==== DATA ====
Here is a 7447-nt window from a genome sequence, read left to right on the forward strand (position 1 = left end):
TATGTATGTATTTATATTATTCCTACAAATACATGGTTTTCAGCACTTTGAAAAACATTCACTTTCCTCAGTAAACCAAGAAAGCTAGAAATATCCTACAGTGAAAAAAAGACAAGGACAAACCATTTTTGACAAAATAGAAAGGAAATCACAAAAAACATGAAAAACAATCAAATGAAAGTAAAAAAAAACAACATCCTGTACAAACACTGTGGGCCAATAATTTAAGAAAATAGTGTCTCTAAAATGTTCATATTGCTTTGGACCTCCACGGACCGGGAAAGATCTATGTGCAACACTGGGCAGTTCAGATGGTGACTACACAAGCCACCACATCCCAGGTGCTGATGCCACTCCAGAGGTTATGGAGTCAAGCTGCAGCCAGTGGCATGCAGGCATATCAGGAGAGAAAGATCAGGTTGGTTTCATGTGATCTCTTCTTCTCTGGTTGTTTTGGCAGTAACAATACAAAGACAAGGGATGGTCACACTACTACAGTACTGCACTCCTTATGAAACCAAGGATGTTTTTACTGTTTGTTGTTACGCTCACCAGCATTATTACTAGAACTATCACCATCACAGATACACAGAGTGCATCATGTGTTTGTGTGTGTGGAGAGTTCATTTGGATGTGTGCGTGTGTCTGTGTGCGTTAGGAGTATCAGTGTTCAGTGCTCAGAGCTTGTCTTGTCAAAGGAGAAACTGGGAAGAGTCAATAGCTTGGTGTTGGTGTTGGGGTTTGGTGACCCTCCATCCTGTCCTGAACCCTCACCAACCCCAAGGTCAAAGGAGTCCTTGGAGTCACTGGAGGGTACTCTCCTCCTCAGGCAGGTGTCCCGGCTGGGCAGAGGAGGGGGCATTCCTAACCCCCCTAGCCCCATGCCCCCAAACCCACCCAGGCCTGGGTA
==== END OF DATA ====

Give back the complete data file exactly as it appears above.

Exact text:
Here is a 7447-nt window from a genome sequence, read left to right on the forward strand (position 1 = left end):
TATGTATGTATTTATATTATTCCTACAAATACATGGTTTTCAGCACTTTGAAAAACATTCACTTTCCTCAGTAAACCAAGAAAGCTAGAAATATCCTACAGTGAAAAAAAGACAAGGACAAACCATTTTTGACAAAATAGAAAGGAAATCACAAAAAACATGAAAAACAATCAAATGAAAGTAAAAAAAAACAACATCCTGTACAAACACTGTGGGCCAATAATTTAAGAAAATAGTGTCTCTAAAATGTTCATATTGCTTTGGACCTCCACGGACCGGGAAAGATCTATGTGCAACACTGGGCAGTTCAGATGGTGACTACACAAGCCACCACATCCCAGGTGCTGATGCCACTCCAGAGGTTATGGAGTCAAGCTGCAGCCAGTGGCATGCAGGCATATCAGGAGAGAAAGATCAGGTTGGTTTCATGTGATCTCTTCTTCTCTGGTTGTTTTGGCAGTAACAATACAAAGACAAGGGATGGTCACACTACTACAGTACTGCACTCCTTATGAAACCAAGGATGTTTTTACTGTTTGTTGTTACGCTCACCAGCATTATTACTAGAACTATCACCATCACAGATACACAGAGTGCATCATGTGTTTGTGTGTGTGGAGAGTTCATTTGGATGTGTGCGTGTGTCTGTGTGCGTTAGGAGTATCAGTGTTCAGTGCTCAGAGCTTGTCTTGTCAAAGGAGAAACTGGGAAGAGTCAATAGCTTGGTGTTGGTGTTGGGGTTTGGTGACCCTCCATCCTGTCCTGAACCCTCACCAACCCCAAGGTCAAAGGAGTCCTTGGAGTCACTGGAGGGTACTCTCCTCCTCAGGCAGGTGTCCCGGCTGGGCAGAGGAGGGGGCATTCCTAACCCCCCTAGCCCCATGCCCCCAAACCCACCCAGGCCTGGGTA